Even with all her extracurricular endeavors paying off cultural dividends, Gaga's greatest achievement is yet to come, and Joanne, flaws and all, feels like the necessary step to get there.
"I wanted to be an actress before I wanted to be a singer, but music worked out first."
-- Lady Gaga accepting the 2016 Golden Globe for Best Actress in a Limited Series or TV Movie
Back in 2008, Lady Gaga answered PopMatters' 20 Questions, and although her answers are short and hurried, some proved to be indicative of where she would be nearly a decade after the fact. The best piece of advice she actually followed? "My dad telling me to stop doing drugs." Her hidden talents? "There are none hidden." Best thing she ever bought, stole, or borrowed? "Inventing, building and paying for my 'disco stick'."
Yet question number seven was key: what do you want to be remembered for? Her answer, while broad and more than a bit cliche, was exactly what you'd expect: "Being important to music and culture, and possibly changing pop culture."
Eight years later, Gaga is putting out her sixth proper studio release (assuming you're counting 2009's mini-set The Fame Monster, which you absolutely should be) in the form of Joanne, a musical left turn in a career that's already seen the Manhattan-born Stefani Germanotta effect pop culture in surprising ways, largely by becoming not only a dance-pop and music-video icon, but also a Golden Globe-winning actress, an Oscar-nominated singer, a Super Bowl Half Time performer, and, most important of all, Tony Bennett's best friend.
Yet Joanne comes at a pivotal time for Gaga, because although her recent performances at the Academy Awards have drawn praise and her tour with Tony Bennett, as unexpected as it was, nevertheless endeared her to demographics that artists like Katy Perry wouldn't dare to touch, Gaga has been figuring out what to do with herself for the past several years. Her implosive 2013 effort Artpop found her being so enthralled with the idea of turning trend-riven dance-pop into capital-A "Art" that she wound up scoring a Top Five single with a song that contained the lyric "One second I'm a Koons / Then suddenly the Koons is me", giving her rabid fan-base the decadence they've come to expect while leaving critics and casual fans out in the cold. What was one unique and bizarre had since become expected and outlandish, her laving music videos growing so much in run time that one feared she was close to accidentally remaking Berlin Alexanderplatz.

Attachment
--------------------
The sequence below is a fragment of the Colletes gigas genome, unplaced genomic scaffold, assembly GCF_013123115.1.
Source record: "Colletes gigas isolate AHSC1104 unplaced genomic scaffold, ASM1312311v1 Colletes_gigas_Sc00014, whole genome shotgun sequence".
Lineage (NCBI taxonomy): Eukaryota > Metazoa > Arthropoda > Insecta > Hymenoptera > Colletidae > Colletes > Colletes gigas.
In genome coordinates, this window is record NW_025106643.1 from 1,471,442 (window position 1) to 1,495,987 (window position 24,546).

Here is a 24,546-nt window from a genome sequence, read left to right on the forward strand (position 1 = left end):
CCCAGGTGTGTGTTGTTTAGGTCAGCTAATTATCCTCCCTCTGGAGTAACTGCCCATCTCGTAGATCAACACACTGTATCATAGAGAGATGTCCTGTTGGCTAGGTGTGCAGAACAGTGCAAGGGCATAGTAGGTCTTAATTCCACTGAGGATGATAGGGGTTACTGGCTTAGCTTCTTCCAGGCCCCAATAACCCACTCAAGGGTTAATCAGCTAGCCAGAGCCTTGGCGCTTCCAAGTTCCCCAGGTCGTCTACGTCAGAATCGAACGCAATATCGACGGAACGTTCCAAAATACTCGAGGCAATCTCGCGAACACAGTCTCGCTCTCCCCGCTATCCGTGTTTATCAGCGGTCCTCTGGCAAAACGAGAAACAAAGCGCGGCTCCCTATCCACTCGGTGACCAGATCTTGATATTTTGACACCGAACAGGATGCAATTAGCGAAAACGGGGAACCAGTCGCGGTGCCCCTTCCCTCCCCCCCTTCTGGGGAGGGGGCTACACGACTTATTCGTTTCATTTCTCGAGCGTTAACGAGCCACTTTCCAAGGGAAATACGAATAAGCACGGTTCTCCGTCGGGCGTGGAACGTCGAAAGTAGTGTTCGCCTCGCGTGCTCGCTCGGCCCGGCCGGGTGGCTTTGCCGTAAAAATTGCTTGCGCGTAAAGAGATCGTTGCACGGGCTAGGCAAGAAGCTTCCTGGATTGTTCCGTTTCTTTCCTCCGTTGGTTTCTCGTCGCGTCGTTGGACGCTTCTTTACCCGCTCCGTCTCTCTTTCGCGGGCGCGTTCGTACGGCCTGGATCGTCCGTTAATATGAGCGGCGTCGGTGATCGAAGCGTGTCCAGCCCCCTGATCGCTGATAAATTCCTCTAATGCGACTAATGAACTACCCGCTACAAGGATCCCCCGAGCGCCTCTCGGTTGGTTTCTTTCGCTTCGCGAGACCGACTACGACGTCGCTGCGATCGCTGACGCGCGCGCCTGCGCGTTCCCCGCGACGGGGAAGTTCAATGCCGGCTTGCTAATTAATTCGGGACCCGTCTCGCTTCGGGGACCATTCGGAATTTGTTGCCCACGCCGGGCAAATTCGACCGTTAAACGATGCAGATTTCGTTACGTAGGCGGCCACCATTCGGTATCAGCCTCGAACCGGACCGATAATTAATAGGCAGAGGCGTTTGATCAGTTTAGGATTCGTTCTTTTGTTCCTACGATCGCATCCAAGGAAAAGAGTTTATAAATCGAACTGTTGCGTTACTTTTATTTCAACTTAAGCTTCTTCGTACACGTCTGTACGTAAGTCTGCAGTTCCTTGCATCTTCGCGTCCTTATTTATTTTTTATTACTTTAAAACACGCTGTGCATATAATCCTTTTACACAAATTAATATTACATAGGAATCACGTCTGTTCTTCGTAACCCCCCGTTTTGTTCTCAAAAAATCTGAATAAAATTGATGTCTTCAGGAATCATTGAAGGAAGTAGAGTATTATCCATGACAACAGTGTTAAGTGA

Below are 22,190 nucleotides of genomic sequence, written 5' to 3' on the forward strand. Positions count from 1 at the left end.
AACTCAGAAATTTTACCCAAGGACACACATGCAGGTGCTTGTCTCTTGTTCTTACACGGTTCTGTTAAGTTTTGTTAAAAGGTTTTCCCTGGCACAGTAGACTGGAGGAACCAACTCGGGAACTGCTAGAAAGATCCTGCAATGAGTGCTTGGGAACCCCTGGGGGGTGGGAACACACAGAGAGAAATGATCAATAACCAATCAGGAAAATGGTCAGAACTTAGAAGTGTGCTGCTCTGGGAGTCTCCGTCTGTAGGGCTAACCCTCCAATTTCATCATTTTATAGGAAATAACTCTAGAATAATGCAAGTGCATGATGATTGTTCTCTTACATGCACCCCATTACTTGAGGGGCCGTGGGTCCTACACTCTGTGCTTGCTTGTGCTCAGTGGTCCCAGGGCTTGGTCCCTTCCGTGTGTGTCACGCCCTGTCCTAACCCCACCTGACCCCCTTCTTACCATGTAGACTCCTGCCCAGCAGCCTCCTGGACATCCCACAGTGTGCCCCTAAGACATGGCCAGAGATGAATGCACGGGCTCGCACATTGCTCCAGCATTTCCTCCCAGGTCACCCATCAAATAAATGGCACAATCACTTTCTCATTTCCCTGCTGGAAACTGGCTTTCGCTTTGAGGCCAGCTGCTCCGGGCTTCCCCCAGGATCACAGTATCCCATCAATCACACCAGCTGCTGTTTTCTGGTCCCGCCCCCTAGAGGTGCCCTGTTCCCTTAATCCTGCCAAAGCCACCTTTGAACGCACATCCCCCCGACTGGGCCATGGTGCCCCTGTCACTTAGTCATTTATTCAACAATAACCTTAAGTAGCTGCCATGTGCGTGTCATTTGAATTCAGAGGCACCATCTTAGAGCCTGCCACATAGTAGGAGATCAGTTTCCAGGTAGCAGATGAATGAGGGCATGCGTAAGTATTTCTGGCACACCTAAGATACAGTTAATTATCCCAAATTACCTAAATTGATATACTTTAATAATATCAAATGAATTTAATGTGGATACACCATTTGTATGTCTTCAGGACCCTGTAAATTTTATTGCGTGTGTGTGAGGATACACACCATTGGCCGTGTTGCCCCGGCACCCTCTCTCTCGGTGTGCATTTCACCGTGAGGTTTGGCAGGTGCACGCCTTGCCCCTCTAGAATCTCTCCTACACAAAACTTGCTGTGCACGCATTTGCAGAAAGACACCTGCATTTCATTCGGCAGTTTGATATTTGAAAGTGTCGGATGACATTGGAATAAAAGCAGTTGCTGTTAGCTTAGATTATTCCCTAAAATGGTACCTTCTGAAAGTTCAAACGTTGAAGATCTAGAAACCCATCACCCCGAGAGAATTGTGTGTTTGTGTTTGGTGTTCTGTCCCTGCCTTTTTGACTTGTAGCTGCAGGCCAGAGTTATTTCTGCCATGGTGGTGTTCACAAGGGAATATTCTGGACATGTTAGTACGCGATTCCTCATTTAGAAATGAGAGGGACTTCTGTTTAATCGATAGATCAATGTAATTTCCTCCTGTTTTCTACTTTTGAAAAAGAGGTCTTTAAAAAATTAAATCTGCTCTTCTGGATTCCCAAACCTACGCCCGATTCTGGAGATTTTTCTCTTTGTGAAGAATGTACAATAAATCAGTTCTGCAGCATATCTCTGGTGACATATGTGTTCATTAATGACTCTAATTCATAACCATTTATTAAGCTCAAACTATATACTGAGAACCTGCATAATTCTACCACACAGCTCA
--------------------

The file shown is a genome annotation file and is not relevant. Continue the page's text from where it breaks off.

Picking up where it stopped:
So even as Joanne's "Papa Don't Preach"-as-sung-by-Stevie-Nicks lead single "Perfect Illusion" writhed around on the floor in love with its own '80s decadence, one had to wonder: what is Gaga truly trying to accomplish with this album? Redemption? Catharsis? "Realness"? The more Joanne unfolds, the more it feels less like an album and more like Gaga, acoustic guitar in hand, throwing ideas at the wall and trying to see what sticks, breaking from her past but not in such a way that she'd alienate her armies of Little Monsters. It's different, it's unfocused, it's interesting, and -- make no bones about it -- it's far from revolutionary. It's less a reinvention than it is a casual reboot, and even if its pleasures are modest, it's still a fascinating document from a diva who refuses to remain in one place.
Gone are her Top 40 knob-twiddlers like RedOne; super-producer Mark Ronson and rising-star BloodPop instead man the boards as a gamut of indie-rock namedrops (Josh Homme, Father John Misty, Beck) dot the album's numerous co-writing spots, as if, after years upon years of rebranding Eurodisco through the eyes of someone wearing cigarette sunglasses, it was time to switch to acoustic guitars with hint of twang, partly just to mix things up and partly to make Gaga seem "genuine" and perhaps even "authentic". In truth, there was no need for such a radical facelift: that "Sound of Music" performance at the 2015 Oscars silenced even her most ardent doubters, but having turned 30 earlier this year, she's not ready for her showtunes-and-covers era of albums quite yet.
"Young, wild, American / Lookin' to be somethin'" she describes on stomping opener "Diamond Heart", a confusing uptempo number that aims for biography but lends up being too vague to be effective, her scattershot and self-referential lyrics soon descending into generic platitudes ("I might not be flawless, but you know I've got a diamond heart"). Yes, the song hovers around a theme, but like a lot of the tracks on Joanne, it's hard to determine where she's taking any of this. That being said, only two songs here clock over four minutes, and while this may be one of the few times that Gaga has shown genuine restraint in her discography by releasing an album that clocks in at a scant 39 minutes, Joanne is only five minutes longer than The Fame Monster mini-album, yet, surprisingly, feels so much smaller in scope.